Former President Donald Trump’s attorneys argue that an attempt to bar him from the 2024 ballot under a rarely invoked “insurrection” clause of the Constitution violates his right to free speech.
The suit was filed on behalf of six electors by the liberal group Citizens for Responsibility and Ethics in Washington against the Colorado Secretary of State and former President Donald Trump, who is seeking to run for president again in 2024.
The lawyers made this argument in a filing posted by a Colorado court on Sept. 25, in response to the most significant of a series of challenges to President Trump’s candidacy under a clause dating back to the Civil War. Trump’s efforts to overturn his 2020 loss to President Joe Biden and his role in the events of Jan. 6, pose potential obstacles.
“At no time do Petitioners argue that President Trump did anything other than engage in either speaking or refusing to speak for their argument that he engaged in the purported insurrection,” wrote (pdf) attorney Geoffrey Blue, defending the former president.
President Trump’s attorney also argued that the clause doesn’t apply to him because “the Fourteenth Amendment applies to one who ‘engaged in insurrection or rebellion,’ not one who only ‘instigated’ any action.”
According to the former president’s attorneys, the challenge should be thrown out because he is not yet a candidate under Colorado election law, which is not intended to resolve constitutional disputes.
The motion under Colorado’s anti-SLAPP law, which protects individuals from lawsuits that harass them for First Amendment-protected speech, will be the first 14th Amendment challenge filed in multiple states to be heard in open court. It was lodged late on Friday, and the court posted it on Monday.
Sarah B. Wallace, district judge in Denver, has scheduled a hearing on the motion for October 13. The constitutional issues will be heard on October 30.
Section Three of the amendment disqualifies from office anyone who previously swore to uphold the Constitution and then “engaged” in “insurrection or rebellion” against it. Its original purpose was to prevent former Confederate officials from joining Congress and seizing control of the government.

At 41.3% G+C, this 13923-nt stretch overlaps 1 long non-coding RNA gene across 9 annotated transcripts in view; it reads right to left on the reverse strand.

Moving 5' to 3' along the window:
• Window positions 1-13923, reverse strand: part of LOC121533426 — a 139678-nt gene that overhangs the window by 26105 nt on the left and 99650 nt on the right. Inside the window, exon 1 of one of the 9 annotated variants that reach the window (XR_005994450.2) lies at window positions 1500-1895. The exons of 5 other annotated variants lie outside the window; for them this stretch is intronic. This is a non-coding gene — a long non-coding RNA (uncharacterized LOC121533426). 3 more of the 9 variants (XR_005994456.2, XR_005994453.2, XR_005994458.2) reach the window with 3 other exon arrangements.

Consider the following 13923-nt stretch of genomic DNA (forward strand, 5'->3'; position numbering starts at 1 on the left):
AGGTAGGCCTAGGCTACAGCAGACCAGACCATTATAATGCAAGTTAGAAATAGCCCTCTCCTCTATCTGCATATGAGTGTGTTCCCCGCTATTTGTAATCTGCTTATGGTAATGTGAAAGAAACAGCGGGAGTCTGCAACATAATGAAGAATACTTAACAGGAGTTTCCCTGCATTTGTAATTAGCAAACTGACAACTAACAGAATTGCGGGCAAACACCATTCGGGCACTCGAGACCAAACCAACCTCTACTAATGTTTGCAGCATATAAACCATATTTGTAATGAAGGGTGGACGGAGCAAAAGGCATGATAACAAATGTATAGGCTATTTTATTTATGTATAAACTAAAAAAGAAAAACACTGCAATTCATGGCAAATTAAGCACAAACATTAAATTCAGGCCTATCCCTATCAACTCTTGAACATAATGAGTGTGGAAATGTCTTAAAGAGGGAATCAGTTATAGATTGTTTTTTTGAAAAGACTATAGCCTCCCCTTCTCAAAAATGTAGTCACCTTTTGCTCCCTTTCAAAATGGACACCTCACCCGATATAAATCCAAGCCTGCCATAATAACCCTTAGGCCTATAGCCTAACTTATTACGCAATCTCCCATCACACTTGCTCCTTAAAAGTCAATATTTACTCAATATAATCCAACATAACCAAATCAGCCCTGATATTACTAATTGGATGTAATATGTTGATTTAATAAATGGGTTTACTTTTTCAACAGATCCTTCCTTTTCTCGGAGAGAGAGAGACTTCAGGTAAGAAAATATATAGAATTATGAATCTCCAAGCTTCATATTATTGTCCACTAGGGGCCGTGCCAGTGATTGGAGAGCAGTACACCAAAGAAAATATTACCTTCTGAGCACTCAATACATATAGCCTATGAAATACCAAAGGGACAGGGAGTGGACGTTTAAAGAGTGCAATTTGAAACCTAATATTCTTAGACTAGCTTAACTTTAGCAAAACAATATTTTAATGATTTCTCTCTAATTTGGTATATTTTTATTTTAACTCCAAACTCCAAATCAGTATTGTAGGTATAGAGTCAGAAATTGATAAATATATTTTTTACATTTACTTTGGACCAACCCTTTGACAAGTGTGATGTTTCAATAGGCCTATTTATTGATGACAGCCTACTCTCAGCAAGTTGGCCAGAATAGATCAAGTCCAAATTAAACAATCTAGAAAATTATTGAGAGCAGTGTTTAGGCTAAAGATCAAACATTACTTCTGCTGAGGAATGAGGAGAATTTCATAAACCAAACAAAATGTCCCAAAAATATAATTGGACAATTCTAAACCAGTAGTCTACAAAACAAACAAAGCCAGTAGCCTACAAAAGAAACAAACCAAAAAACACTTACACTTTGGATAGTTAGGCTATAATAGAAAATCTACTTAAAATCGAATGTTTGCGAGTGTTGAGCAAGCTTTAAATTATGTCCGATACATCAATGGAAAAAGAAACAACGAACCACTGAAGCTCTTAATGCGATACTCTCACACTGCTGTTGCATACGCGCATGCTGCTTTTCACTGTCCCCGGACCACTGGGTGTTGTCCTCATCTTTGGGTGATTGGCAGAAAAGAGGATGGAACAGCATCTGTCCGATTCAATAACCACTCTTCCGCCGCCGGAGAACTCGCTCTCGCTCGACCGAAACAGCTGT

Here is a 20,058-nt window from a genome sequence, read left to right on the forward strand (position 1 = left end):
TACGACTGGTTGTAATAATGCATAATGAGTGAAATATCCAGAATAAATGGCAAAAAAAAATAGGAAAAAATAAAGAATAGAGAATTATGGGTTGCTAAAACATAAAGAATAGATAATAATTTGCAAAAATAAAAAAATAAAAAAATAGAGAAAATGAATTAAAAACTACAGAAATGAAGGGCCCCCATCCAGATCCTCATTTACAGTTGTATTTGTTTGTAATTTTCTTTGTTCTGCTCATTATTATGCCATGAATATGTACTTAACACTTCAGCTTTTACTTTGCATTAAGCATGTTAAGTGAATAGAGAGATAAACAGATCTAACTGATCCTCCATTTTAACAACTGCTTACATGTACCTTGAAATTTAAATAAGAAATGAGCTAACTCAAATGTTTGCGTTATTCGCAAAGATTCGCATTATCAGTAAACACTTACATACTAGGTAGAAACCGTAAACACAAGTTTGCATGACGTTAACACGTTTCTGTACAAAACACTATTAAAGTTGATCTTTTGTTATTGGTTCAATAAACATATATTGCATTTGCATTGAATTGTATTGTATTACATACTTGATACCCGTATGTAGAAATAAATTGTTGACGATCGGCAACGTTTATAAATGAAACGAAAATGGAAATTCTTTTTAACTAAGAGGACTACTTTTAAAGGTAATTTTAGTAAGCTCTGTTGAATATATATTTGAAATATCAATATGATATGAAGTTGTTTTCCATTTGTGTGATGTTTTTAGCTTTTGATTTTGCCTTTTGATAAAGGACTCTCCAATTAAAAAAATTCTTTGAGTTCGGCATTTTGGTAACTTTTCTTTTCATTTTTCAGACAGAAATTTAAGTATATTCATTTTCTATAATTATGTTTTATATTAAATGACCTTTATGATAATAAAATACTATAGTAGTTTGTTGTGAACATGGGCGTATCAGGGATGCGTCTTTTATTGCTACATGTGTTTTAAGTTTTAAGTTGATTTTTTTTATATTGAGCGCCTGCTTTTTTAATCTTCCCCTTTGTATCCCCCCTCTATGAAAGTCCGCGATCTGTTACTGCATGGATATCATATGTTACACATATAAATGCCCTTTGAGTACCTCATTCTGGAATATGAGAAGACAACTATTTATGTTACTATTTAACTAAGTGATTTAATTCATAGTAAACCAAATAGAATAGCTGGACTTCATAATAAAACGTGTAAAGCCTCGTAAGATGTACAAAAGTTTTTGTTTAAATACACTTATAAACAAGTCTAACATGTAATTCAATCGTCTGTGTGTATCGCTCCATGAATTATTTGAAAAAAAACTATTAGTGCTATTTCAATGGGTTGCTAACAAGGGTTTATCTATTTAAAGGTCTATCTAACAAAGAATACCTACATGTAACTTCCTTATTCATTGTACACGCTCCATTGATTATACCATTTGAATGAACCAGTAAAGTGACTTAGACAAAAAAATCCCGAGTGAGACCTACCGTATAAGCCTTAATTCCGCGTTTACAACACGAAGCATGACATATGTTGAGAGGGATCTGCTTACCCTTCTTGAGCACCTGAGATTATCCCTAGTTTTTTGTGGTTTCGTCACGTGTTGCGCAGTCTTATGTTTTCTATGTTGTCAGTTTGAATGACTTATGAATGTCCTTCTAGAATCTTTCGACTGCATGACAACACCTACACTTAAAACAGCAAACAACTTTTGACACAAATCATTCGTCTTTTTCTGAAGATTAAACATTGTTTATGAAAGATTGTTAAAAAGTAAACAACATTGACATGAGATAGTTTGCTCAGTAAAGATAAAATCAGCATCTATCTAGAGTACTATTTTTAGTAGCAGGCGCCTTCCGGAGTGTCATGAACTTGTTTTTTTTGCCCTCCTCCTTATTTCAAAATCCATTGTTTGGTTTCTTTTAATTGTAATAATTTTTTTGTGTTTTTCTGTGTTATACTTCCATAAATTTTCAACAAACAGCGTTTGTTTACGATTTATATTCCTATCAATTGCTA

President Trump’s claim that he is protected by the First Amendment parallels his defense in criminal cases charging him with involvement in the Jan. 6 attack. Similarly, he claims he was merely attempting to draw attention to what he believed to be an improper election despite the fact that dozens of petitions challenging the election results had already been dismissed.
In the initial suit, the group argued that, “Due to his disqualification under Section 3, Trump is constitutionally ineligible to assume the Office of the President.
They also argue that the secretary has not committed to doing so, and “based on historical practice” doesn’t seem likely to, and ask a judge to declare her actions to allow President Trump on the ballot “a breach or neglect of duty or other wrongful act.”
Judge Robin Rosenberg of Florida, who was appointed by Democratic President Barack Obama, recently dismissed a similar case on the grounds that she lacked jurisdiction.
“An individual citizen does not have standing to challenge whether another individual is qualified to hold public office,” she wrote.
The former president, who is being represented by the American Center for Law and Justice (ACLJ) in the Colorado case, is also fending off two similar lawsuits in Oklahoma (pdf), Texas, and West Virginia.
The ACLJ also represents the Oklahoma Republican Party as it fights for ballot access in Oklahoma, saying, “We are filing a motion to intervene (pdf) in federal court so the Oklahoma Republican Party can be heard in this case.”
The Associated Press contributed to this report.